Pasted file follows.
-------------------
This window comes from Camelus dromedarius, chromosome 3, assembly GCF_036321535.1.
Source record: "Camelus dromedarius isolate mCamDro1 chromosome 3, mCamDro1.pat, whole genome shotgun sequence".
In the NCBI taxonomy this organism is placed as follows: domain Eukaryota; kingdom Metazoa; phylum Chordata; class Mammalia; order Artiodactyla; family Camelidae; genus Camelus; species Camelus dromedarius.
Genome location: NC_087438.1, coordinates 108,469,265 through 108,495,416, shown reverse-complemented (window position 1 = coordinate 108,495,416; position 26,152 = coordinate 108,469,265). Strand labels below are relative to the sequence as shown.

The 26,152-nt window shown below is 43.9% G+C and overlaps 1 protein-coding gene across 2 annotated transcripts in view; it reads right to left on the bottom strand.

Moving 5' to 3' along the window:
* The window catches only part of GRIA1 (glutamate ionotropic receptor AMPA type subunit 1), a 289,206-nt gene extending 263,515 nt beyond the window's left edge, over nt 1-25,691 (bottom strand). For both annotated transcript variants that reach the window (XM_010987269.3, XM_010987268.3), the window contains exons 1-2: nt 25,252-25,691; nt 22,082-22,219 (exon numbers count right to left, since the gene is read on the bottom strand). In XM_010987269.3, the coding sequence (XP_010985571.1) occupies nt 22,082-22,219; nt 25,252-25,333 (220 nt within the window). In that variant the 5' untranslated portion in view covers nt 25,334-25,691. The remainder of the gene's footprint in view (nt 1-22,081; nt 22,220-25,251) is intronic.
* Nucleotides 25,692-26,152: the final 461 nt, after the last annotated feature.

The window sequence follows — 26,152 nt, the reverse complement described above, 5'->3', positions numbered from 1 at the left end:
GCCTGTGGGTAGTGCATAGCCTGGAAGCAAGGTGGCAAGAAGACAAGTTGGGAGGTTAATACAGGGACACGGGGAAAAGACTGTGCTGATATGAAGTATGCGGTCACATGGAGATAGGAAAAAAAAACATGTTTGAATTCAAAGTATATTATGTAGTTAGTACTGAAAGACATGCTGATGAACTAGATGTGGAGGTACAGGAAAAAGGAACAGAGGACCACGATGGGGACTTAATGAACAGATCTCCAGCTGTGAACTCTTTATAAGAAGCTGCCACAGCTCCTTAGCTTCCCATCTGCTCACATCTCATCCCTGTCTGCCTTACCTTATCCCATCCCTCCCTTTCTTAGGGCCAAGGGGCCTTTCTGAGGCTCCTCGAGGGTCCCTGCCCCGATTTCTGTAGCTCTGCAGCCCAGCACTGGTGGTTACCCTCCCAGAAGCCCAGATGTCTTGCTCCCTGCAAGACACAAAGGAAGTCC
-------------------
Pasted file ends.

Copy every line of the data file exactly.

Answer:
This window comes from Camelus dromedarius, chromosome 3, assembly GCF_036321535.1.
Source record: "Camelus dromedarius isolate mCamDro1 chromosome 3, mCamDro1.pat, whole genome shotgun sequence".
In the NCBI taxonomy this organism is placed as follows: domain Eukaryota; kingdom Metazoa; phylum Chordata; class Mammalia; order Artiodactyla; family Camelidae; genus Camelus; species Camelus dromedarius.
Genome location: NC_087438.1, coordinates 108,469,265 through 108,495,416, shown reverse-complemented (window position 1 = coordinate 108,495,416; position 26,152 = coordinate 108,469,265). Strand labels below are relative to the sequence as shown.

The 26,152-nt window shown below is 43.9% G+C and overlaps 1 protein-coding gene across 2 annotated transcripts in view; it reads right to left on the bottom strand.

Moving 5' to 3' along the window:
* The window catches only part of GRIA1 (glutamate ionotropic receptor AMPA type subunit 1), a 289,206-nt gene extending 263,515 nt beyond the window's left edge, over nt 1-25,691 (bottom strand). For both annotated transcript variants that reach the window (XM_010987269.3, XM_010987268.3), the window contains exons 1-2: nt 25,252-25,691; nt 22,082-22,219 (exon numbers count right to left, since the gene is read on the bottom strand). In XM_010987269.3, the coding sequence (XP_010985571.1) occupies nt 22,082-22,219; nt 25,252-25,333 (220 nt within the window). In that variant the 5' untranslated portion in view covers nt 25,334-25,691. The remainder of the gene's footprint in view (nt 1-22,081; nt 22,220-25,251) is intronic.
* Nucleotides 25,692-26,152: the final 461 nt, after the last annotated feature.

The window sequence follows — 26,152 nt, the reverse complement described above, 5'->3', positions numbered from 1 at the left end:
GCCTGTGGGTAGTGCATAGCCTGGAAGCAAGGTGGCAAGAAGACAAGTTGGGAGGTTAATACAGGGACACGGGGAAAAGACTGTGCTGATATGAAGTATGCGGTCACATGGAGATAGGAAAAAAAAACATGTTTGAATTCAAAGTATATTATGTAGTTAGTACTGAAAGACATGCTGATGAACTAGATGTGGAGGTACAGGAAAAAGGAACAGAGGACCACGATGGGGACTTAATGAACAGATCTCCAGCTGTGAACTCTTTATAAGAAGCTGCCACAGCTCCTTAGCTTCCCATCTGCTCACATCTCATCCCTGTCTGCCTTACCTTATCCCATCCCTCCCTTTCTTAGGGCCAAGGGGCCTTTCTGAGGCTCCTCGAGGGTCCCTGCCCCGATTTCTGTAGCTCTGCAGCCCAGCACTGGTGGTTACCCTCCCAGAAGCCCAGATGTCTTGCTCCCTGCAAGACACAAAGGAAGTCC